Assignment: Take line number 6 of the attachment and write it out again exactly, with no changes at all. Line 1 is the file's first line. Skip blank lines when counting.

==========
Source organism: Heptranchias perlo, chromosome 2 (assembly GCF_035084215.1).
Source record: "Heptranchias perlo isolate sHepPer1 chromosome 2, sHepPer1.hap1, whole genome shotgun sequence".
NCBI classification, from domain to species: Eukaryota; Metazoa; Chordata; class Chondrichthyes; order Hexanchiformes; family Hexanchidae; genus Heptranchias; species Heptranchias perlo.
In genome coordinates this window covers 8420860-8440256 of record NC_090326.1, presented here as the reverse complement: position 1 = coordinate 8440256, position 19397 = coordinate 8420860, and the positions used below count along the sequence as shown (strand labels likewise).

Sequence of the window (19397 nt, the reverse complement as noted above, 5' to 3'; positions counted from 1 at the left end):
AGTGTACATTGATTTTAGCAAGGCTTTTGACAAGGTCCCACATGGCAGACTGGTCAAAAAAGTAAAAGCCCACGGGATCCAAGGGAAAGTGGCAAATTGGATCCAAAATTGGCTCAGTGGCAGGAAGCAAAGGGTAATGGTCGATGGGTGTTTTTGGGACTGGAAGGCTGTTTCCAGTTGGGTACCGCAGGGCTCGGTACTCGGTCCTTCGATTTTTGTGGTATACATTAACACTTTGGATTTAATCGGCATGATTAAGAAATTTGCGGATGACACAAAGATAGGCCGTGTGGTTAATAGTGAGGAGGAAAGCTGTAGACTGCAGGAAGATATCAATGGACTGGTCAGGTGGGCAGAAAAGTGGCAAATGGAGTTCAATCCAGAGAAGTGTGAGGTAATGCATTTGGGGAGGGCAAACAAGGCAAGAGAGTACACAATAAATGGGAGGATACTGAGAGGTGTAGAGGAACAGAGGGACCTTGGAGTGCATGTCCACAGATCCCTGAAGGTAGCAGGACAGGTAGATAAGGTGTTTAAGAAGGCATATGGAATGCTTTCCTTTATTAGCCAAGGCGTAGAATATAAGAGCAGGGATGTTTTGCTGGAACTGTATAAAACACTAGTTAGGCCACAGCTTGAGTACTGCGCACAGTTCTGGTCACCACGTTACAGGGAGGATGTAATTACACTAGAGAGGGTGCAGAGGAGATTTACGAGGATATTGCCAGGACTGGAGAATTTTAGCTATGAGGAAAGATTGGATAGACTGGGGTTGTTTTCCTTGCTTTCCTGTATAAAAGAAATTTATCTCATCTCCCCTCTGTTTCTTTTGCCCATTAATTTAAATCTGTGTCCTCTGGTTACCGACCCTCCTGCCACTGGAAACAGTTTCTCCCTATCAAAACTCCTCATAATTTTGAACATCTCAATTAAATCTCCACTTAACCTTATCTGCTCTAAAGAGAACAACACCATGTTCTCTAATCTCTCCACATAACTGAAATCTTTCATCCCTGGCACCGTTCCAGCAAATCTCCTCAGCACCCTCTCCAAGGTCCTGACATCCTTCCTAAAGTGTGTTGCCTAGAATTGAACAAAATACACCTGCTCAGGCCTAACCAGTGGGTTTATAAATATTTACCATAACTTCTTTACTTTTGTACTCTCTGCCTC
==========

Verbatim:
AGTGTACATTGATTTTAGCAAGGCTTTTGACAAGGTCCCACATGGCAGACTGGTCAAAAAAGTAAAAGCCCACGGGATCCAAGGGAAAGTGGCAAATTGGATCCAAAATTGGCTCAGTGGCAGGAAGCAAAGGGTAATGGTCGATGGGTGTTTTTGGGACTGGAAGGCTGTTTCCAGTTGGGTACCGCAGGGCTCGGTACTCGGTCCTTCGATTTTTGTGGTATACATTAACACTTTGGATTTAATCGGCATGATTAAGAAATTTGCGGATGACACAAAGATAGGCCGTGTGGTTAATAGTGAGGAGGAAAGCTGTAGACTGCAGGAAGATATCAATGGACTGGTCAGGTGGGCAGAAAAGTGGCAAATGGAGTTCAATCCAGAGAAGTGTGAGGTAATGCATTTGGGGAGGGCAAACAAGGCAAGAGAGTACACAATAAATGGGAGGATACTGAGAGGTGTAGAGGAACAGAGGGACCTTGGAGTGCATGTCCACAGATCCCTGAAGGTAGCAGGACAGGTAGATAAGGTGTTTAAGAAGGCATATGGAATGCTTTCCTTTATTAGCCAAGGCGTAGAATATAAGAGCAGGGATGTTTTGCTGGAACTGTATAAAACACTAGTTAGGCCACAGCTTGAGTACTGCGCACAGTTCTGGTCACCACGTTACAGGGAGGATGTAATTACACTAGAGAGGGTGCAGAGGAGATTTACGAGGATATTGCCAGGACTGGAGAATTTTAGCTATGAGGAAAGATTGGATAGACTGGGGTTGTTTTCCTTGCTTTCCTGTATAAAAGAAATTTATCTCATCTCCCCTCTGTTTCTTTTGCCCATTAATTTAAATCTGTGTCCTCTGGTTACCGACCCTCCTGCCACTGGAAACAGTTTCTCCCTATCAAAACTCCTCATAATTTTGAACATCTCAATTAAATCTCCACTTAACCTTATCTGCTCTAAAGAGAACAACACCATGTTCTCTAATCTCTCCACATAACTGAAATCTTTCATCCCTGGCACCGTTCCAGCAAATCTCCTCAGCACCCTCTCCAAGGTCCTGACATCCTTCCTAAAGTGTGTTGCCTAGAATTGAACAAAATACACCTGCTCAGGCCTAACCAGTGGGTTTATAAATATTTACCATAACTTCTTTACTTTTGTACTCTCTGCCTC